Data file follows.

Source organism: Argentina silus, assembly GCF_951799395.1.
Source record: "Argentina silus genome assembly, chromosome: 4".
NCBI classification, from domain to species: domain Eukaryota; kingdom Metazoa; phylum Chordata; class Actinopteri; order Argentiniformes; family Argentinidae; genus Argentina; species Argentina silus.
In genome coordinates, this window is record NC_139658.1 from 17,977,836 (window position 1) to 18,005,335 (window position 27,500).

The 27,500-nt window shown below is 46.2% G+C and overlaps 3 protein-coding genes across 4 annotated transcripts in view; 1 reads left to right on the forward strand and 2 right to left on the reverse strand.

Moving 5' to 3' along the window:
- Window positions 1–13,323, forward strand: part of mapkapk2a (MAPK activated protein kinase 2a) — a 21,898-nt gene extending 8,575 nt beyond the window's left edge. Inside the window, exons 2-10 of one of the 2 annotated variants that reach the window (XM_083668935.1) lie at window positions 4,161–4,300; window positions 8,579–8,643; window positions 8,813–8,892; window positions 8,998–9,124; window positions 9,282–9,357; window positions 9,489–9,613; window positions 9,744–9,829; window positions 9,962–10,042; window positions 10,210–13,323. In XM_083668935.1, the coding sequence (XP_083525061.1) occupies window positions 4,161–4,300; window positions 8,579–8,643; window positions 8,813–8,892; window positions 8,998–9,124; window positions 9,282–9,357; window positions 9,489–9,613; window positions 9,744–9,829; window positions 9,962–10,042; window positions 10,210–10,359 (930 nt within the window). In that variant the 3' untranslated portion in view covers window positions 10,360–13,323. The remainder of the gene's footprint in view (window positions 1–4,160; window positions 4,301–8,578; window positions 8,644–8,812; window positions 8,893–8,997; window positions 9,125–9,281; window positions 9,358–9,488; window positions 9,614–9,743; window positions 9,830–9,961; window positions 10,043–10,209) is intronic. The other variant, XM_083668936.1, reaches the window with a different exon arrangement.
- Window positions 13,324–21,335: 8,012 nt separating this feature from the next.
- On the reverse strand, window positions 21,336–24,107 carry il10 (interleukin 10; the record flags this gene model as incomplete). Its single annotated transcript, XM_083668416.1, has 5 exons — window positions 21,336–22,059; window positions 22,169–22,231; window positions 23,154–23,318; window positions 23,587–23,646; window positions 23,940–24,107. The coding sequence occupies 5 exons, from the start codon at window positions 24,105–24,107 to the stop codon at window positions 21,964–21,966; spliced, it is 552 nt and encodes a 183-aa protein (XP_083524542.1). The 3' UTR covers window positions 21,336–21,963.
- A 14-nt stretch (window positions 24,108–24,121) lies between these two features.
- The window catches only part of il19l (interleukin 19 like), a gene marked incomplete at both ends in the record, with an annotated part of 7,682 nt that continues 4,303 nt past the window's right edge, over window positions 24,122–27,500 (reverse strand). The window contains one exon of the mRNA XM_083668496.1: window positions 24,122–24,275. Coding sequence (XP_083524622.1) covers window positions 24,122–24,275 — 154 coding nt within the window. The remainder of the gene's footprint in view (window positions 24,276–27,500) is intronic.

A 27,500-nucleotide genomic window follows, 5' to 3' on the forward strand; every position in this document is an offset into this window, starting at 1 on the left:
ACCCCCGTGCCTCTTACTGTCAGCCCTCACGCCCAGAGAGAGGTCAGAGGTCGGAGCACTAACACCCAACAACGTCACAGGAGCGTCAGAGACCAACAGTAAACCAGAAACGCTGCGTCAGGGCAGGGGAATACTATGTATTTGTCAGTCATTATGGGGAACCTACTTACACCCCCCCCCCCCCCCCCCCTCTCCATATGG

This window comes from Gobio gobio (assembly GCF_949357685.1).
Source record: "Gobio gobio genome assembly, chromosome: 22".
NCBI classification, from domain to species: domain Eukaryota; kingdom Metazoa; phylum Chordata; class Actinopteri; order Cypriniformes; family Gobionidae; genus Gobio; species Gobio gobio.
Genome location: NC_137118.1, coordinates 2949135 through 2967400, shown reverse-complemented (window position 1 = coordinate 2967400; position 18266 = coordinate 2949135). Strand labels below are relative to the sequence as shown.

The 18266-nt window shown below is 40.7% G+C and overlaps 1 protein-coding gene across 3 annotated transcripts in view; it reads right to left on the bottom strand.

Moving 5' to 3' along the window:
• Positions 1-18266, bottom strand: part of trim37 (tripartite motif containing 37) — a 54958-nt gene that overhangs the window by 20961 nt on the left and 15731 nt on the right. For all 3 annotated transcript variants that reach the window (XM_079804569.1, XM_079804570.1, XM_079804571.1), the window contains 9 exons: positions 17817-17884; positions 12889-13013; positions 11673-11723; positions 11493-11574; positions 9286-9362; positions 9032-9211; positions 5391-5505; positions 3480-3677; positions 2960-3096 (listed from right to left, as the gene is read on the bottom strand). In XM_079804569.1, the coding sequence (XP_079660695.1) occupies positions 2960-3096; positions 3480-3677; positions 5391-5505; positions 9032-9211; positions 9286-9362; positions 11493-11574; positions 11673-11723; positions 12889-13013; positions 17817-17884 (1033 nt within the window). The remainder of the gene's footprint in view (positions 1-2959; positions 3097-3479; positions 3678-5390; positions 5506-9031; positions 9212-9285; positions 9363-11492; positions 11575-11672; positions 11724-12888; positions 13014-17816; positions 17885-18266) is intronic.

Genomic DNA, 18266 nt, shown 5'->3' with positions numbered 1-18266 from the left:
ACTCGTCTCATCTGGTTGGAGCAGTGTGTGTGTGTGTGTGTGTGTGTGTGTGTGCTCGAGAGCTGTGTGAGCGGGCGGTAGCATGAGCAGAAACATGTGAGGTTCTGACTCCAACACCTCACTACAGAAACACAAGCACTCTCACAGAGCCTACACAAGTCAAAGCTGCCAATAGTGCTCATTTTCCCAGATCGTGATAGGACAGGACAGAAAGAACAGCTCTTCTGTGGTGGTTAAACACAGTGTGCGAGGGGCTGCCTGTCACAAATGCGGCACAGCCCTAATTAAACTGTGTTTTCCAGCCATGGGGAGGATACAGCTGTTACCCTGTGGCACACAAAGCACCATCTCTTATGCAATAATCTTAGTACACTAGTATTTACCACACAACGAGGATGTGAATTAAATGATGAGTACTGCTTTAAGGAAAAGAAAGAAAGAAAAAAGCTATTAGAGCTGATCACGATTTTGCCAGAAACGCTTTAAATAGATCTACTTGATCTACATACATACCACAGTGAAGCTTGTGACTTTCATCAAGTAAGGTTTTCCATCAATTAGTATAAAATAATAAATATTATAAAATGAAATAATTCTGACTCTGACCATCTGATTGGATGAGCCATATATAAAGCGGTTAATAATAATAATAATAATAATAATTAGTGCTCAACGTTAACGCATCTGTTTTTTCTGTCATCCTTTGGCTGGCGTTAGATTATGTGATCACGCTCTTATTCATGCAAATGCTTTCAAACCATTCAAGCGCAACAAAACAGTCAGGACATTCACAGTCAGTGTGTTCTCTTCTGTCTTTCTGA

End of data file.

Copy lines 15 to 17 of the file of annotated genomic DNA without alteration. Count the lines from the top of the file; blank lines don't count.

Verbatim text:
Source record: "Gobio gobio genome assembly, chromosome: 22".
NCBI classification, from domain to species: domain Eukaryota; kingdom Metazoa; phylum Chordata; class Actinopteri; order Cypriniformes; family Gobionidae; genus Gobio; species Gobio gobio.
Genome location: NC_137118.1, coordinates 2949135 through 2967400, shown reverse-complemented (window position 1 = coordinate 2967400; position 18266 = coordinate 2949135). Strand labels below are relative to the sequence as shown.